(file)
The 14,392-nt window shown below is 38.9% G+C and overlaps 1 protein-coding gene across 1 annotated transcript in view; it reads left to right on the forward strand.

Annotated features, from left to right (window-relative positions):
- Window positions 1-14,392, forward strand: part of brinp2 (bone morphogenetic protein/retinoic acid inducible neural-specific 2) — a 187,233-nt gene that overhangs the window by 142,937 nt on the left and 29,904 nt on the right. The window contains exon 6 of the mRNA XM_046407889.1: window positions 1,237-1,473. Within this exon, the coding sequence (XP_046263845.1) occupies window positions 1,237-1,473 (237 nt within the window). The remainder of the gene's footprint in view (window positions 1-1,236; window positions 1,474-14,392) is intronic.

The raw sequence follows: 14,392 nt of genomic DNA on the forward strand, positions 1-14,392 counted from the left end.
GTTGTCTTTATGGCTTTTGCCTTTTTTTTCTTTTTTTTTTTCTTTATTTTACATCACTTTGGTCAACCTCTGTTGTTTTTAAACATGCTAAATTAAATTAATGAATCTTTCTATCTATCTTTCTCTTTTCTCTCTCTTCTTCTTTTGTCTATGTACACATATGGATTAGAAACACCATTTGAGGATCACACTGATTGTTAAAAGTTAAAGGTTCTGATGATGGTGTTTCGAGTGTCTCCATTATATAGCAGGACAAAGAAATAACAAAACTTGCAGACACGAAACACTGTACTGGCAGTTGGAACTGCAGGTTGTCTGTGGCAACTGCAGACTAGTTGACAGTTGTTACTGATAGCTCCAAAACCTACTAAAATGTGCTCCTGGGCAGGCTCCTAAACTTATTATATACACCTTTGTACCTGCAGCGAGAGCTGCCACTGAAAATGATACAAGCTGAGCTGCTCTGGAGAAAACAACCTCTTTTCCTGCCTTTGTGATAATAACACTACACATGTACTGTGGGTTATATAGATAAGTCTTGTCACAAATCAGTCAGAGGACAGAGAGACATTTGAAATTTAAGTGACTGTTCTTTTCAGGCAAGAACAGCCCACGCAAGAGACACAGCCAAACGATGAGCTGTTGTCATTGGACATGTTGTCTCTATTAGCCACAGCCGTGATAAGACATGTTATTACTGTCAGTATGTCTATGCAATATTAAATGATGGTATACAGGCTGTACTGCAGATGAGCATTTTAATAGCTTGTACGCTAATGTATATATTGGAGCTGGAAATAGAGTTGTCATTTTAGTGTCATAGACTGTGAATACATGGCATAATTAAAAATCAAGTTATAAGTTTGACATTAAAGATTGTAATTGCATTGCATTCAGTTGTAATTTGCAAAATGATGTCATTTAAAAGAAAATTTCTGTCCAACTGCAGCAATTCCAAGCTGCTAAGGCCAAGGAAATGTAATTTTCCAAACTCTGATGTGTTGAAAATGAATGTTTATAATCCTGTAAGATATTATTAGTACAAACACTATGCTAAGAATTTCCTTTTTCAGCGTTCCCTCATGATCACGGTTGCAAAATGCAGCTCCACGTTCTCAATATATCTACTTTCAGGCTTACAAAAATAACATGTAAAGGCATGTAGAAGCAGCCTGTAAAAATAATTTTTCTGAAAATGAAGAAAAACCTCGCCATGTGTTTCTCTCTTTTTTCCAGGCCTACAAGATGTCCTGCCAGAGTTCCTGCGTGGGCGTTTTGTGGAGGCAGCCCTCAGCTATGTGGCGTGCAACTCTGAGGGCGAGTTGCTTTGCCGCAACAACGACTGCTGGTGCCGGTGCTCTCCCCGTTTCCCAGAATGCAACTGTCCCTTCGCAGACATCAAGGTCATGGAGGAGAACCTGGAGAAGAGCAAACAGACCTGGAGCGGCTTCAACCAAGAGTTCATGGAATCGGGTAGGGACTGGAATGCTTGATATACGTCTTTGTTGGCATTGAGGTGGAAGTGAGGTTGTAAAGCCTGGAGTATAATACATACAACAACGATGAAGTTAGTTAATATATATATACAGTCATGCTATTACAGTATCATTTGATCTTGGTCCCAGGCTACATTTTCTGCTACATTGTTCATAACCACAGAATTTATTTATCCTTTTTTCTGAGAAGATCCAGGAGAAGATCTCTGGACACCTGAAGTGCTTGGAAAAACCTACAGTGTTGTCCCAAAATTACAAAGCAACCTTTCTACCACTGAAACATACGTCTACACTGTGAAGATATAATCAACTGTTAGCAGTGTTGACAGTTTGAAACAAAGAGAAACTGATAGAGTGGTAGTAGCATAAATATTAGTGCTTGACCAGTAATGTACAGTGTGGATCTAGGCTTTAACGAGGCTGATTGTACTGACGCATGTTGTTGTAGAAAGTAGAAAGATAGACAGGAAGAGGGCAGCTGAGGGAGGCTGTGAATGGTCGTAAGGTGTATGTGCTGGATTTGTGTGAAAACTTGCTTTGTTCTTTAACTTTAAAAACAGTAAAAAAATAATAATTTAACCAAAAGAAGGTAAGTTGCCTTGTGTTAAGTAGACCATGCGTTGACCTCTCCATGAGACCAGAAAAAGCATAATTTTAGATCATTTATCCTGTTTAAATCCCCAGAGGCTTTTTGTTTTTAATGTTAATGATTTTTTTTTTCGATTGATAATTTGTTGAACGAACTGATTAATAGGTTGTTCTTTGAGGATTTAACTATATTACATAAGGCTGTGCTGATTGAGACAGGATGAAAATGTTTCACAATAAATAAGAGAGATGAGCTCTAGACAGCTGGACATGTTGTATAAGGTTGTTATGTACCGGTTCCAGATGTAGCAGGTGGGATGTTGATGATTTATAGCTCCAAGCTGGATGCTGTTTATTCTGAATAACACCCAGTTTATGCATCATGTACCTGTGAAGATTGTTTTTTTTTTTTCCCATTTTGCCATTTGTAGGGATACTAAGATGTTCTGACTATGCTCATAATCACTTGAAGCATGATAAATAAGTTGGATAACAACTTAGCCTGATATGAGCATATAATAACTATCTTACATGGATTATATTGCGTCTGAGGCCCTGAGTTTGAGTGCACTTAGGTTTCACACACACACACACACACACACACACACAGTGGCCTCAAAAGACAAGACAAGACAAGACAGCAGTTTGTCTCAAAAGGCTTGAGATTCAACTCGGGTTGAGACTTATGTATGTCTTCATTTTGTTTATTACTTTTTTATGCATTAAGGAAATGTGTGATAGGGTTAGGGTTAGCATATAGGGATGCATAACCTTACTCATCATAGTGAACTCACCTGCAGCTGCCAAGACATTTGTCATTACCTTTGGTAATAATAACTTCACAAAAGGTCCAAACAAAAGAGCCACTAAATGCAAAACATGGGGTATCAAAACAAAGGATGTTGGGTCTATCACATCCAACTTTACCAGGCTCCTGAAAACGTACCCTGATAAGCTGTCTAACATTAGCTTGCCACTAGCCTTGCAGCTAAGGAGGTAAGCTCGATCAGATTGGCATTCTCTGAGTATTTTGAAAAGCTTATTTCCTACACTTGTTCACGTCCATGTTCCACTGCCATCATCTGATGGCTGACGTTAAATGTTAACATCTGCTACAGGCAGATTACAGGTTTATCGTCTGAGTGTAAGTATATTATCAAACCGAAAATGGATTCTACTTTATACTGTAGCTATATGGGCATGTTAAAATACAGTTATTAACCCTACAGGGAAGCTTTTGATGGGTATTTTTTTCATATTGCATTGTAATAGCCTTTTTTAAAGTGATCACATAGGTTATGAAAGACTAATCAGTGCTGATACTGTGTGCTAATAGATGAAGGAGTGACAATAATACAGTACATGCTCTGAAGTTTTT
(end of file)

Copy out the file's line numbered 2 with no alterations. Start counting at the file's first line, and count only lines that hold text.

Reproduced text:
Annotated features, from left to right (window-relative positions):